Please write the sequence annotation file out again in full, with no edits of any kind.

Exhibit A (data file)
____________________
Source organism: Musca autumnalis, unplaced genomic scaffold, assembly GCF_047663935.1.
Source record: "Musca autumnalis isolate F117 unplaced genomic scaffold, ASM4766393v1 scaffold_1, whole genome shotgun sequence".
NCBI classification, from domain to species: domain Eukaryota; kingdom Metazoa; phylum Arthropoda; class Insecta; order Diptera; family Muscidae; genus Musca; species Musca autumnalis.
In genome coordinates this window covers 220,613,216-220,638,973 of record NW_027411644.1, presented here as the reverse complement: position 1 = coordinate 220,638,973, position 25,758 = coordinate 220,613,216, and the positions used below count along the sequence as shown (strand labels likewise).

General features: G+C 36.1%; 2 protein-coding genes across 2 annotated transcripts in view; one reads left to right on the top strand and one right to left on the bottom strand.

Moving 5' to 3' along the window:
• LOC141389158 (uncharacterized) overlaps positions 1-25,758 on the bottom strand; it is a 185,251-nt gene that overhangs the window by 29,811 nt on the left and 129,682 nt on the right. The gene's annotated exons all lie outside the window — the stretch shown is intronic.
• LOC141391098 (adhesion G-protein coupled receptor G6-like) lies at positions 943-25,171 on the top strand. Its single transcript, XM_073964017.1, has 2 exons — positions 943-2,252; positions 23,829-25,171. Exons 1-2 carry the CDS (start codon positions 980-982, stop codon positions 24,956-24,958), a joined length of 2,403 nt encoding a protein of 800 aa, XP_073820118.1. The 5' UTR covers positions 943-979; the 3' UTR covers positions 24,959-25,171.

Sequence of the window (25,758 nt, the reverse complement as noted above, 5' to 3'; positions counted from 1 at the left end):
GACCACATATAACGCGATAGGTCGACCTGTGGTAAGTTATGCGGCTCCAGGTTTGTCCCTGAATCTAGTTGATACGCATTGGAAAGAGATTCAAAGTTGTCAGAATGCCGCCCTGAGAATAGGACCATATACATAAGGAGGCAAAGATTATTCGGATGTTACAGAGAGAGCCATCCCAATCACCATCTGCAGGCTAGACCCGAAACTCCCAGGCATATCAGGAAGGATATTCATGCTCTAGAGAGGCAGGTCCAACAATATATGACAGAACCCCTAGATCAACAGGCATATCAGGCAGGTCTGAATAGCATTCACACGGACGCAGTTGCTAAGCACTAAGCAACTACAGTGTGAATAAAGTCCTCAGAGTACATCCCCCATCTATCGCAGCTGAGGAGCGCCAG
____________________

Source organism: Musca autumnalis, unplaced genomic scaffold, assembly GCF_047663935.1.
Source record: "Musca autumnalis isolate F117 unplaced genomic scaffold, ASM4766393v1 scaffold_1, whole genome shotgun sequence".
NCBI classification, from domain to species: domain Eukaryota; kingdom Metazoa; phylum Arthropoda; class Insecta; order Diptera; family Muscidae; genus Musca; species Musca autumnalis.
In genome coordinates this window covers 220,613,216-220,638,973 of record NW_027411644.1, presented here as the reverse complement: position 1 = coordinate 220,638,973, position 25,758 = coordinate 220,613,216, and the positions used below count along the sequence as shown (strand labels likewise).

General features: G+C 36.1%; 2 protein-coding genes across 2 annotated transcripts in view; one reads left to right on the top strand and one right to left on the bottom strand.

Moving 5' to 3' along the window:
• LOC141389158 (uncharacterized) overlaps positions 1-25,758 on the bottom strand; it is a 185,251-nt gene that overhangs the window by 29,811 nt on the left and 129,682 nt on the right. The gene's annotated exons all lie outside the window — the stretch shown is intronic.
• LOC141391098 (adhesion G-protein coupled receptor G6-like) lies at positions 943-25,171 on the top strand. Its single transcript, XM_073964017.1, has 2 exons — positions 943-2,252; positions 23,829-25,171. Exons 1-2 carry the CDS (start codon positions 980-982, stop codon positions 24,956-24,958), a joined length of 2,403 nt encoding a protein of 800 aa, XP_073820118.1. The 5' UTR covers positions 943-979; the 3' UTR covers positions 24,959-25,171.

Sequence of the window (25,758 nt, the reverse complement as noted above, 5' to 3'; positions counted from 1 at the left end):
GACCACATATAACGCGATAGGTCGACCTGTGGTAAGTTATGCGGCTCCAGGTTTGTCCCTGAATCTAGTTGATACGCATTGGAAAGAGATTCAAAGTTGTCAGAATGCCGCCCTGAGAATAGGACCATATACATAAGGAGGCAAAGATTATTCGGATGTTACAGAGAGAGCCATCCCAATCACCATCTGCAGGCTAGACCCGAAACTCCCAGGCATATCAGGAAGGATATTCATGCTCTAGAGAGGCAGGTCCAACAATATATGACAGAACCCCTAGATCAACAGGCATATCAGGCAGGTCTGAATAGCATTCACACGGACGCAGTTGCTAAGCACTAAGCAACTACAGTGTGAATAAAGTCCTCAGAGTACATCCCCCATCTATCGCAGCTGAGGAGCGCCAG